Last week's Business Week had some data distilled from Agriculture Department studies regarding the cost of raising a child through age 17. The question why the Agriculture Department would be interested in such studies is besides the point, but it is a bit curious. Anyway, I found the data interesting enough to search out the source document on the USDA website and here are some of the interesting things I discovered:
Not surprisingly, the amount of money a family spends on raising a child is proportional to that family's level of income. Families making under $45,800 on average spent $148,320 per child; families earning between $45,800 and $77,100 spent $204,060 and families making more than $77,000 a year spent on average $298,680. That's a big chunk of change, regardless of what income level you are at.
About one third of this total cost across income groups was spent on housing. Food accounted for 20% of the lower income group's spending, but only 14% of the high income group spending. Education accounted for just under 10% of the low income group spending but 13.5% of the high income group spending. Proportionally higher income families spend less on food and more on education, however in absolute dollar terms the higher income group spend more on everything.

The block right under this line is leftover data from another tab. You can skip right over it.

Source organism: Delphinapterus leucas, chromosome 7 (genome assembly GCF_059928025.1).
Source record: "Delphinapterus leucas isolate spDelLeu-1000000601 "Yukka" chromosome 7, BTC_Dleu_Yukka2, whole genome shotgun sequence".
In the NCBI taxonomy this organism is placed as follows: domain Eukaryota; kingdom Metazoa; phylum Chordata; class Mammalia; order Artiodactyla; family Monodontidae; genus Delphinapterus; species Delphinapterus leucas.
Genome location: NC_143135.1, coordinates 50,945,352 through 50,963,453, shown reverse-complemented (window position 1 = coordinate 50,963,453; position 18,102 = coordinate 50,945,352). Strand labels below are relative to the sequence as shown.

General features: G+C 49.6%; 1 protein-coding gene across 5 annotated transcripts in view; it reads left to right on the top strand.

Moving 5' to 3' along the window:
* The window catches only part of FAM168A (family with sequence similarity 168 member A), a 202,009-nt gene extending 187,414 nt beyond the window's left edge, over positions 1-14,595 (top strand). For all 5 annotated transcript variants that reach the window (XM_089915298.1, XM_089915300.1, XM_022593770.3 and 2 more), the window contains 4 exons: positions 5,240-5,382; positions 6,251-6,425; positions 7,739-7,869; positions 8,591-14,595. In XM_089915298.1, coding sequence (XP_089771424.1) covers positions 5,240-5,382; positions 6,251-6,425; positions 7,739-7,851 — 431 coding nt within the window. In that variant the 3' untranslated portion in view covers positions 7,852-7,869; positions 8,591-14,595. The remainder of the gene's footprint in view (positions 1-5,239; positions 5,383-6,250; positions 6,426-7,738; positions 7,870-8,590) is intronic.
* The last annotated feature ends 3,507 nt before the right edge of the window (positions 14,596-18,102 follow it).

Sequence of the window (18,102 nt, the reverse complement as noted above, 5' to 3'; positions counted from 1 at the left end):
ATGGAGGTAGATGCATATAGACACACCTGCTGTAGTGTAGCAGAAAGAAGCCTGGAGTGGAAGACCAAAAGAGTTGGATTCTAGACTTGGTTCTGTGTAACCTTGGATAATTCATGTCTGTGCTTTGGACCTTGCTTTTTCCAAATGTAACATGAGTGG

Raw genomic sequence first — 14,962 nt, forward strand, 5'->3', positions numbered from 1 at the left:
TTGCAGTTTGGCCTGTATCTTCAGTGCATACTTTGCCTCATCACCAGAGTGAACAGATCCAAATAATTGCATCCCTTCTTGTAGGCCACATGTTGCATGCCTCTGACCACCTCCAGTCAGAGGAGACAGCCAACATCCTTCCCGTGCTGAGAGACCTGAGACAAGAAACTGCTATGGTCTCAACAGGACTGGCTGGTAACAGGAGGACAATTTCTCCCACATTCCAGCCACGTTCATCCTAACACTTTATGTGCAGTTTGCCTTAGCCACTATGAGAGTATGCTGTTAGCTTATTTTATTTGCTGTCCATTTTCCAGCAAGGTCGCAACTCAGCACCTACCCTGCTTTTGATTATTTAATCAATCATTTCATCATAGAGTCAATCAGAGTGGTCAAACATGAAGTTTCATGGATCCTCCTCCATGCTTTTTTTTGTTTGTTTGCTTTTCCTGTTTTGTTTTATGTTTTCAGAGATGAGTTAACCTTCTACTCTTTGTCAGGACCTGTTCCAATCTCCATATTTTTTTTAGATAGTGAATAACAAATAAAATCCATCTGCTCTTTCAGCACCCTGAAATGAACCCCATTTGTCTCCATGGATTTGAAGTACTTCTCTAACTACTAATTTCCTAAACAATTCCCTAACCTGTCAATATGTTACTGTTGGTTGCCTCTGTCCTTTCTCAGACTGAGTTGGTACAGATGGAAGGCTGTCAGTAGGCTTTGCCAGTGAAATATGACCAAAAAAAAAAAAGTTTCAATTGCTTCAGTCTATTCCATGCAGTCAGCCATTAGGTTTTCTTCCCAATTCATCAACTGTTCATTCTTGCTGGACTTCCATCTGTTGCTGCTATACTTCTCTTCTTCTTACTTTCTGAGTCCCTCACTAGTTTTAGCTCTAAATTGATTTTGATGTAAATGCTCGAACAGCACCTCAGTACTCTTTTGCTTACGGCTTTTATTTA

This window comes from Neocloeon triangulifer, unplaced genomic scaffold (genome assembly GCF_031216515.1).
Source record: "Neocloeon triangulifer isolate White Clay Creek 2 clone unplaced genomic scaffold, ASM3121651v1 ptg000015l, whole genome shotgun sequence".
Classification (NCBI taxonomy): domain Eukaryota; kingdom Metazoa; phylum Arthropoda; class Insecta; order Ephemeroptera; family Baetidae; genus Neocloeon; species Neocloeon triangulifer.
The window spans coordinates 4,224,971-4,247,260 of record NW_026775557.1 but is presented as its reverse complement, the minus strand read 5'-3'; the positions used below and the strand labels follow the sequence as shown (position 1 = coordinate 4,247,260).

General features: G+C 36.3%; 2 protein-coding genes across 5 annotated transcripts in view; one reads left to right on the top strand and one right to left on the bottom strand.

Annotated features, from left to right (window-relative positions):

By the way, if you happen to live in the "Urban West", such as is our case, the total estimated cost for raising a child to age 17 is around $315,000 if you are in the high income group. A similar family living in the Midwest would spend only $279,000 on average, and a similar family living in a rural community would spend $281,000 on average. That's pretty surprising. I always thought things would tend to be cheaper away from urban centers. Guess that's not necessarily so.
So how does this mesh with our own experience? Let's compare the education portion of the survey to our actual spending, since expenses on education are much easier to allocate than, say, expenses on housing. In our case, I think the numbers are way, and I mean WAY off.
According to the study, an average family in the Urban West would spend about $40K on education and childcare per child by age 17. Problem is, in the San Francisco Bay Area, day care costs about $1,000 per month per child in preschool. We also pay about $600 per month for my older son's after school program (and in both cases this is a city owned facility, not some expensive, yuppy program). Putting these numbers together gives me a total of about $127,000 on education and childcare alone, per child, through age 17.
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